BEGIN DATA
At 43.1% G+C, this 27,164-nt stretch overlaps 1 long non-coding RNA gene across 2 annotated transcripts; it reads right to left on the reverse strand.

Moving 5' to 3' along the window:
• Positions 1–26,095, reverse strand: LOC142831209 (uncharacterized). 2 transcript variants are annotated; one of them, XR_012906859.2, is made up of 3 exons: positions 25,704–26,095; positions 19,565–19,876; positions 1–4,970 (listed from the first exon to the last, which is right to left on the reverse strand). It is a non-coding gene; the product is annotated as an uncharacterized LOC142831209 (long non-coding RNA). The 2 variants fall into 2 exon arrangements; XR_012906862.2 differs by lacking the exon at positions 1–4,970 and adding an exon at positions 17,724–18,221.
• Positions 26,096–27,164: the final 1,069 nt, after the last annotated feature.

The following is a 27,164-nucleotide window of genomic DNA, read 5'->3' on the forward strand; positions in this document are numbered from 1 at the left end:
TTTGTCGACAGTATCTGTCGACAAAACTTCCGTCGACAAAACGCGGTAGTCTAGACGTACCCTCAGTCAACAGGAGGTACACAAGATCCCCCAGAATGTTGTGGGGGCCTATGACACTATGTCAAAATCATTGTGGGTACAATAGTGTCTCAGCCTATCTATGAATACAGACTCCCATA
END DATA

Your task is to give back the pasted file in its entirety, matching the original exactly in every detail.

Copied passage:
At 43.1% G+C, this 27,164-nt stretch overlaps 1 long non-coding RNA gene across 2 annotated transcripts; it reads right to left on the reverse strand.

Moving 5' to 3' along the window:
• Positions 1–26,095, reverse strand: LOC142831209 (uncharacterized). 2 transcript variants are annotated; one of them, XR_012906859.2, is made up of 3 exons: positions 25,704–26,095; positions 19,565–19,876; positions 1–4,970 (listed from the first exon to the last, which is right to left on the reverse strand). It is a non-coding gene; the product is annotated as an uncharacterized LOC142831209 (long non-coding RNA). The 2 variants fall into 2 exon arrangements; XR_012906862.2 differs by lacking the exon at positions 1–4,970 and adding an exon at positions 17,724–18,221.
• Positions 26,096–27,164: the final 1,069 nt, after the last annotated feature.

The following is a 27,164-nucleotide window of genomic DNA, read 5'->3' on the forward strand; positions in this document are numbered from 1 at the left end:
TTTGTCGACAGTATCTGTCGACAAAACTTCCGTCGACAAAACGCGGTAGTCTAGACGTACCCTCAGTCAACAGGAGGTACACAAGATCCCCCAGAATGTTGTGGGGGCCTATGACACTATGTCAAAATCATTGTGGGTACAATAGTGTCTCAGCCTATCTATGAATACAGACTCCCATA